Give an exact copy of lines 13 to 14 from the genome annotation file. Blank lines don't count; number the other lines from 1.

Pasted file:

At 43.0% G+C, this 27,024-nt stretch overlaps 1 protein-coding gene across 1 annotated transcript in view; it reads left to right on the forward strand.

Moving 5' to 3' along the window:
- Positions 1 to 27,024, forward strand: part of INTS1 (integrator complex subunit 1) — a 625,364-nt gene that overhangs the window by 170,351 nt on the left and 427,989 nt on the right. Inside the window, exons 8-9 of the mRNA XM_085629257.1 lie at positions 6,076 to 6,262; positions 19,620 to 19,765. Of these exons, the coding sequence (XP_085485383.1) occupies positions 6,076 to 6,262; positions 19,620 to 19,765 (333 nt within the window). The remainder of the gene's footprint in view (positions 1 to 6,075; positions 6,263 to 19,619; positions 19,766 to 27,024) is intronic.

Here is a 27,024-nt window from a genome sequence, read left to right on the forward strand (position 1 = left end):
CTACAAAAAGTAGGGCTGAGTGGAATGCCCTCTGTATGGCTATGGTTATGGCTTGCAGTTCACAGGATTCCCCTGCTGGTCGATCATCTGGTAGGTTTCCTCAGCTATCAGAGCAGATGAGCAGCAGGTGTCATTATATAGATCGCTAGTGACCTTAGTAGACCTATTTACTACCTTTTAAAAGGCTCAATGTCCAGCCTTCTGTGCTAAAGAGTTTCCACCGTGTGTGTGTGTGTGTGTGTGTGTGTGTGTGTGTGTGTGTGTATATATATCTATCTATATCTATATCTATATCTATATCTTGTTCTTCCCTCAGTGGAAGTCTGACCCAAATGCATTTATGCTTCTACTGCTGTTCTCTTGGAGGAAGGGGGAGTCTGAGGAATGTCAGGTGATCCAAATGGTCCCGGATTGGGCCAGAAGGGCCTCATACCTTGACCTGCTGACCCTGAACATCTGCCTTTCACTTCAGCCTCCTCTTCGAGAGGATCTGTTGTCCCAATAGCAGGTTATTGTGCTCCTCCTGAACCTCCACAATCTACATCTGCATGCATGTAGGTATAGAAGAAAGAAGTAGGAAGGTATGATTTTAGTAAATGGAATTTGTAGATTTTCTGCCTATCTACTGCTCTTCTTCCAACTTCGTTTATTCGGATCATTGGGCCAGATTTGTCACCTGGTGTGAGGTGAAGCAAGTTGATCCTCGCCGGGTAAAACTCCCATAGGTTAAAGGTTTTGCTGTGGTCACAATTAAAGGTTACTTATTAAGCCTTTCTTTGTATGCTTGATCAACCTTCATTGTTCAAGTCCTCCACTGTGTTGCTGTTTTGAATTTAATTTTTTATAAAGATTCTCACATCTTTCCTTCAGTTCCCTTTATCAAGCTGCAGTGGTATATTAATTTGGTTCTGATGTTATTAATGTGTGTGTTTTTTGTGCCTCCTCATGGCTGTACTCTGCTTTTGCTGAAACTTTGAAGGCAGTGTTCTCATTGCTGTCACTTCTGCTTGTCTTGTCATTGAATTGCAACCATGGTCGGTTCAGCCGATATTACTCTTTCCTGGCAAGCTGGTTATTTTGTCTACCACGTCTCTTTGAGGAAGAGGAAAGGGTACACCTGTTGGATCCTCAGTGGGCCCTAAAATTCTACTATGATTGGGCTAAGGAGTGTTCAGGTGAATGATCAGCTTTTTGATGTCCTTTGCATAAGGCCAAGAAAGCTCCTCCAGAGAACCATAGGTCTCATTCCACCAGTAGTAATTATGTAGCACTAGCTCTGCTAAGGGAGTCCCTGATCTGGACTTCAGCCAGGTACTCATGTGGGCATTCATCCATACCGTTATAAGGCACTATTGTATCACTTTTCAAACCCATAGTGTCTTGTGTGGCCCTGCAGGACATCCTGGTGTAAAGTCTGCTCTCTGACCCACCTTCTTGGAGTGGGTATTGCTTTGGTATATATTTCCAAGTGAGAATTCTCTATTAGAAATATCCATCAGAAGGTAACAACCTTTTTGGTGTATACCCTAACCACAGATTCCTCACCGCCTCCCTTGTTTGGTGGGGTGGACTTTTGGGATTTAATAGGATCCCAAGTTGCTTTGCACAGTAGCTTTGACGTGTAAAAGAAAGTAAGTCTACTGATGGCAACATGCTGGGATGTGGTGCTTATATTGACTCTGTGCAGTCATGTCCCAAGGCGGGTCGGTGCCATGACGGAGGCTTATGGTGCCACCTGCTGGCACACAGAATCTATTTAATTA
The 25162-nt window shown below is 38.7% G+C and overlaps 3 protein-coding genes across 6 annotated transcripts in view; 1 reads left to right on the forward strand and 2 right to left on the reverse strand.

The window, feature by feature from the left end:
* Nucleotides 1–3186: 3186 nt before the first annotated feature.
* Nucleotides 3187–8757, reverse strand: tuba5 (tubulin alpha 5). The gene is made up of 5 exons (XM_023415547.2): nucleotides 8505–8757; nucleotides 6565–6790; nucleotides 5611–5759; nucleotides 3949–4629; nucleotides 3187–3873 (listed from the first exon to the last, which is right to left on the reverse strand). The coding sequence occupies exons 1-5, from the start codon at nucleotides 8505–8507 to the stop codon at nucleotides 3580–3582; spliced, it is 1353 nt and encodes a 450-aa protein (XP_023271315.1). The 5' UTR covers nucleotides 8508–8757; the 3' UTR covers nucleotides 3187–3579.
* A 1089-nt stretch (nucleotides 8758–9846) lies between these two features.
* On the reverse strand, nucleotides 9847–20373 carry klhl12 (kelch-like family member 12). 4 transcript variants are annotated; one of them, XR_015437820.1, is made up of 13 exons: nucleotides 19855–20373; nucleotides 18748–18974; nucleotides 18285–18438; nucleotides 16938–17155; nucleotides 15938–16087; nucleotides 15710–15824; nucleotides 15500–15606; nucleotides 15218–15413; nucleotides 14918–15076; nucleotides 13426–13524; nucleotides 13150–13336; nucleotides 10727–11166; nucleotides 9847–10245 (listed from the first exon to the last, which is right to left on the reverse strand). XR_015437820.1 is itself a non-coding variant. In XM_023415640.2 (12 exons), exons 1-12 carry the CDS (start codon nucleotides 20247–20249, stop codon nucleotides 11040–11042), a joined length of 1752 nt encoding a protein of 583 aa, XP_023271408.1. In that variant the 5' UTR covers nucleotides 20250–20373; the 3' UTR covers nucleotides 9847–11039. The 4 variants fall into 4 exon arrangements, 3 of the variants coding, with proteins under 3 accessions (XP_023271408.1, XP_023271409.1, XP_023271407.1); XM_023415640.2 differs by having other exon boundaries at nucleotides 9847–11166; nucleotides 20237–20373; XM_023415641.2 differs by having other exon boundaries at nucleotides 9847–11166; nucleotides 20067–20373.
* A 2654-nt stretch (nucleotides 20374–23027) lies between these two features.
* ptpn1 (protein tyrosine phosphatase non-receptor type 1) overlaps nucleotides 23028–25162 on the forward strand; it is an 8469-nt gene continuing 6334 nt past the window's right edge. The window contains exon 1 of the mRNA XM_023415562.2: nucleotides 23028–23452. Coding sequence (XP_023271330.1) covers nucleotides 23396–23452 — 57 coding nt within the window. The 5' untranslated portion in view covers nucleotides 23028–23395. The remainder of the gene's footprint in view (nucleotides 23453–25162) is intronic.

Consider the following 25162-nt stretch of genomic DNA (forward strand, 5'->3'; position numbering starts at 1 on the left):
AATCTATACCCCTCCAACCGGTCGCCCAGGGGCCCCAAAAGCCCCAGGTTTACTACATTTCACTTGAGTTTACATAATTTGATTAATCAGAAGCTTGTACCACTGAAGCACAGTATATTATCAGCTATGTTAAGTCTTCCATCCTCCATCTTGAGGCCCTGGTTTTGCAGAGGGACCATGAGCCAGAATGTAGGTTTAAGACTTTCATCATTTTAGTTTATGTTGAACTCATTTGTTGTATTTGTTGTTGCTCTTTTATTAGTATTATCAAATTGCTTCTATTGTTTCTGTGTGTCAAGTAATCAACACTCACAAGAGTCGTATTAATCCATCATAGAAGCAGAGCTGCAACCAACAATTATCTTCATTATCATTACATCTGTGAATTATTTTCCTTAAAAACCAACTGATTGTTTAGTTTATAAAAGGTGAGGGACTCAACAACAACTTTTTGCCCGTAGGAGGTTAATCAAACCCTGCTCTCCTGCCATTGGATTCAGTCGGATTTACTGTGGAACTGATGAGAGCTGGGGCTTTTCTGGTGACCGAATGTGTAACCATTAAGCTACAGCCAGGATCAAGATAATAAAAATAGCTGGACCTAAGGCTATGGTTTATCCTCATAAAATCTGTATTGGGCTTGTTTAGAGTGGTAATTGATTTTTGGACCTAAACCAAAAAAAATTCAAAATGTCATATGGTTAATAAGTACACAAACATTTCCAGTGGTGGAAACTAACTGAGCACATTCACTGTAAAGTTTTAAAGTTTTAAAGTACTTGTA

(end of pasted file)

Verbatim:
* ptpn1 (protein tyrosine phosphatase non-receptor type 1) overlaps nucleotides 23028–25162 on the forward strand; it is an 8469-nt gene continuing 6334 nt past the window's right edge. The window contains exon 1 of the mRNA XM_023415562.2: nucleotides 23028–23452. Coding sequence (XP_023271330.1) covers nucleotides 23396–23452 — 57 coding nt within the window. The 5' untranslated portion in view covers nucleotides 23028–23395. The remainder of the gene's footprint in view (nucleotides 23453–25162) is intronic.

Consider the following 25162-nt stretch of genomic DNA (forward strand, 5'->3'; position numbering starts at 1 on the left):